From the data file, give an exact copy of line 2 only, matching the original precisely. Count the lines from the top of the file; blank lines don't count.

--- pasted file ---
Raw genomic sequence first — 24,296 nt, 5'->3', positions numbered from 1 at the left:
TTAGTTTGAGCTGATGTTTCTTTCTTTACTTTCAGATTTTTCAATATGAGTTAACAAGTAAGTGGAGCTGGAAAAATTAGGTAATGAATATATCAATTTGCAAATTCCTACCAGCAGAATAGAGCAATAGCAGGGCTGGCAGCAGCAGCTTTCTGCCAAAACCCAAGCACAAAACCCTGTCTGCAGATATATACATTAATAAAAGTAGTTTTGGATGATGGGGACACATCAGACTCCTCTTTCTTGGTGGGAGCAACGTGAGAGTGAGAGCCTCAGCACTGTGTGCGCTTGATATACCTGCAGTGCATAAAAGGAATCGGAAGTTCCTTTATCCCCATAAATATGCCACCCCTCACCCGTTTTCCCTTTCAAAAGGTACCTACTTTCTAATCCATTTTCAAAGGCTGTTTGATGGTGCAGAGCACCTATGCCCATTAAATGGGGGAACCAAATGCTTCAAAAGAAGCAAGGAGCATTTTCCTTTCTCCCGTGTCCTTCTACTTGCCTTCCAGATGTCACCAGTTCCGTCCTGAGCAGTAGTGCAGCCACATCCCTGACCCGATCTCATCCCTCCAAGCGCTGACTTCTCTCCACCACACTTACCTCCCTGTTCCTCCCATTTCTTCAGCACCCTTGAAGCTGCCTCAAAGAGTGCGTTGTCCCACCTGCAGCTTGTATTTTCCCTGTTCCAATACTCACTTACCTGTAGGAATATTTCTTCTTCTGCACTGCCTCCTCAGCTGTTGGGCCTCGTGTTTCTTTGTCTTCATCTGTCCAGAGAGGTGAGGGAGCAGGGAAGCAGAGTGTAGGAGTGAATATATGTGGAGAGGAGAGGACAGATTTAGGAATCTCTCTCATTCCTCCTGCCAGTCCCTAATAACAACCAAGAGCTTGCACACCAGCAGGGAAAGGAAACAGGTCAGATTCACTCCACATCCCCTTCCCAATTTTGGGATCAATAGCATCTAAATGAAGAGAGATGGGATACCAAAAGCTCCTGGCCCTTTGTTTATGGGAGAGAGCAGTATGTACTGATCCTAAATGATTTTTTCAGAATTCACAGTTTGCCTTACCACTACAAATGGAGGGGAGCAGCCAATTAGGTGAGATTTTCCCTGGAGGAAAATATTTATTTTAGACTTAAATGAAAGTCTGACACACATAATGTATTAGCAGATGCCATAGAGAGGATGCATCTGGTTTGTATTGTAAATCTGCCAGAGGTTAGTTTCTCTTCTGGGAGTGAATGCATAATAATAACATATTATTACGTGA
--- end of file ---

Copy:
TTAGTTTGAGCTGATGTTTCTTTCTTTACTTTCAGATTTTTCAATATGAGTTAACAAGTAAGTGGAGCTGGAAAAATTAGGTAATGAATATATCAATTTGCAAATTCCTACCAGCAGAATAGAGCAATAGCAGGGCTGGCAGCAGCAGCTTTCTGCCAAAACCCAAGCACAAAACCCTGTCTGCAGATATATACATTAATAAAAGTAGTTTTGGATGATGGGGACACATCAGACTCCTCTTTCTTGGTGGGAGCAACGTGAGAGTGAGAGCCTCAGCACTGTGTGCGCTTGATATACCTGCAGTGCATAAAAGGAATCGGAAGTTCCTTTATCCCCATAAATATGCCACCCCTCACCCGTTTTCCCTTTCAAAAGGTACCTACTTTCTAATCCATTTTCAAAGGCTGTTTGATGGTGCAGAGCACCTATGCCCATTAAATGGGGGAACCAAATGCTTCAAAAGAAGCAAGGAGCATTTTCCTTTCTCCCGTGTCCTTCTACTTGCCTTCCAGATGTCACCAGTTCCGTCCTGAGCAGTAGTGCAGCCACATCCCTGACCCGATCTCATCCCTCCAAGCGCTGACTTCTCTCCACCACACTTACCTCCCTGTTCCTCCCATTTCTTCAGCACCCTTGAAGCTGCCTCAAAGAGTGCGTTGTCCCACCTGCAGCTTGTATTTTCCCTGTTCCAATACTCACTTACCTGTAGGAATATTTCTTCTTCTGCACTGCCTCCTCAGCTGTTGGGCCTCGTGTTTCTTTGTCTTCATCTGTCCAGAGAGGTGAGGGAGCAGGGAAGCAGAGTGTAGGAGTGAATATATGTGGAGAGGAGAGGACAGATTTAGGAATCTCTCTCATTCCTCCTGCCAGTCCCTAATAACAACCAAGAGCTTGCACACCAGCAGGGAAAGGAAACAGGTCAGATTCACTCCACATCCCCTTCCCAATTTTGGGATCAATAGCATCTAAATGAAGAGAGATGGGATACCAAAAGCTCCTGGCCCTTTGTTTATGGGAGAGAGCAGTATGTACTGATCCTAAATGATTTTTTCAGAATTCACAGTTTGCCTTACCACTACAAATGGAGGGGAGCAGCCAATTAGGTGAGATTTTCCCTGGAGGAAAATATTTATTTTAGACTTAAATGAAAGTCTGACACACATAATGTATTAGCAGATGCCATAGAGAGGATGCATCTGGTTTGTATTGTAAATCTGCCAGAGGTTAGTTTCTCTTCTGGGAGTGAATGCATAATAATAACATATTATTACGTGA